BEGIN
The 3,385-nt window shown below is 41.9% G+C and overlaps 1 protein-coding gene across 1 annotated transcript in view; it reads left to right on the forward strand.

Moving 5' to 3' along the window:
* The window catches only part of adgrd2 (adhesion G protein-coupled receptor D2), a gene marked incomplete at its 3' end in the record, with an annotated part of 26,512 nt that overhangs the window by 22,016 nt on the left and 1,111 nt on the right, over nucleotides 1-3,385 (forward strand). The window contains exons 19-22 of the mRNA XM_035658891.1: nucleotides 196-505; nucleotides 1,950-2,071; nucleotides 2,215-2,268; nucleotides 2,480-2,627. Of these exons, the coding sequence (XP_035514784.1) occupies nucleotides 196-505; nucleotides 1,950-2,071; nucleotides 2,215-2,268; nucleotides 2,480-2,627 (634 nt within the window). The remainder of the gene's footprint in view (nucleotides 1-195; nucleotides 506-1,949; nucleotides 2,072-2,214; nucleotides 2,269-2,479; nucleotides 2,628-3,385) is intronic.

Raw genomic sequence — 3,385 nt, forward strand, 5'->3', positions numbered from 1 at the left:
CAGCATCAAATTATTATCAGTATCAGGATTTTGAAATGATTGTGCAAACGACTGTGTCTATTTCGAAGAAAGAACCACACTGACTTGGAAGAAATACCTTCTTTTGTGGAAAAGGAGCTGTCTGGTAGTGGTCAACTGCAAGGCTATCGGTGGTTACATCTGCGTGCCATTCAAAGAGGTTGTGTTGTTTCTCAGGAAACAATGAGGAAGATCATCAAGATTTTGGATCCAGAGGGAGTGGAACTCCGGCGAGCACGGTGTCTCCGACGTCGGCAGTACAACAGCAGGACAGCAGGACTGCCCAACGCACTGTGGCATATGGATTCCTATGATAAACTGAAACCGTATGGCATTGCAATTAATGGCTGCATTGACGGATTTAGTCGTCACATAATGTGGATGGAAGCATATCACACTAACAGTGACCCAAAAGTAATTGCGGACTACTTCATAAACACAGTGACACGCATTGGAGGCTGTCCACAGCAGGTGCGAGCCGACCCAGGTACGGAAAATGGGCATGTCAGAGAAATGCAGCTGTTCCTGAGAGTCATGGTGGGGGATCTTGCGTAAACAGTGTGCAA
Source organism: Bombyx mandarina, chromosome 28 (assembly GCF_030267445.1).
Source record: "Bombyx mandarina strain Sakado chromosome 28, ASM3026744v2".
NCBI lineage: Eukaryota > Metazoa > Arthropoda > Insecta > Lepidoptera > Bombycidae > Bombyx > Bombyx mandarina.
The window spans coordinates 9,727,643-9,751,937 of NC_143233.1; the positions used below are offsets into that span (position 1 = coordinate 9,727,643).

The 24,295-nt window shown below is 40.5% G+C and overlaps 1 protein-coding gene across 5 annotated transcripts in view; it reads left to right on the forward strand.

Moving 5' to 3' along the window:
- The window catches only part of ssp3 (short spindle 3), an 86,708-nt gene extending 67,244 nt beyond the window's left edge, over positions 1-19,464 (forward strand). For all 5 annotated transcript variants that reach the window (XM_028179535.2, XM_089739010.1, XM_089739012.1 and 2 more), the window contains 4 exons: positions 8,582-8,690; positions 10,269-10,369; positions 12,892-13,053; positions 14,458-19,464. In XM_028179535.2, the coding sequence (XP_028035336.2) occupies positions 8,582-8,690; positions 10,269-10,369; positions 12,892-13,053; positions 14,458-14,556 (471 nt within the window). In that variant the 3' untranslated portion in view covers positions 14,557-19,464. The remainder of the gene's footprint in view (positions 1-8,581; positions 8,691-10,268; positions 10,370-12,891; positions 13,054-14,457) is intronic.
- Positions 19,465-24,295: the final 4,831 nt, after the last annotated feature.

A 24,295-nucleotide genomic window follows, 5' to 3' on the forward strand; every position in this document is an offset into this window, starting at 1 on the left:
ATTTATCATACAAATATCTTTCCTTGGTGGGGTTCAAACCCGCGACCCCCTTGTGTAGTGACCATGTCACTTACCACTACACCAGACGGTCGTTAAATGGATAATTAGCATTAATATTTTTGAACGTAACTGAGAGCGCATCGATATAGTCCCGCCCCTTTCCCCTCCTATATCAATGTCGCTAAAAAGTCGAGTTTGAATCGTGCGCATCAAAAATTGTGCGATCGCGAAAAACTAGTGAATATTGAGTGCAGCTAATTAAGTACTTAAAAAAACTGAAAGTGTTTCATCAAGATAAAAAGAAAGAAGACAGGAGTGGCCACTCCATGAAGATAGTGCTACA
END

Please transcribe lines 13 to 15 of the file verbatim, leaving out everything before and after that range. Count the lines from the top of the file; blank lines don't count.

- Positions 19,465-24,295: the final 4,831 nt, after the last annotated feature.

A 24,295-nucleotide genomic window follows, 5' to 3' on the forward strand; every position in this document is an offset into this window, starting at 1 on the left:
ATTTATCATACAAATATCTTTCCTTGGTGGGGTTCAAACCCGCGACCCCCTTGTGTAGTGACCATGTCACTTACCACTACACCAGACGGTCGTTAAATGGATAATTAGCATTAATATTTTTGAACGTAACTGAGAGCGCATCGATATAGTCCCGCCCCTTTCCCCTCCTATATCAATGTCGCTAAAAAGTCGAGTTTGAATCGTGCGCATCAAAAATTGTGCGATCGCGAAAAACTAGTGAATATTGAGTGCAGCTAATTAAGTACTTAAAAAAACTGAAAGTGTTTCATCAAGATAAAAAGAAAGAAGACAGGAGTGGCCACTCCATGAAGATAGTGCTACA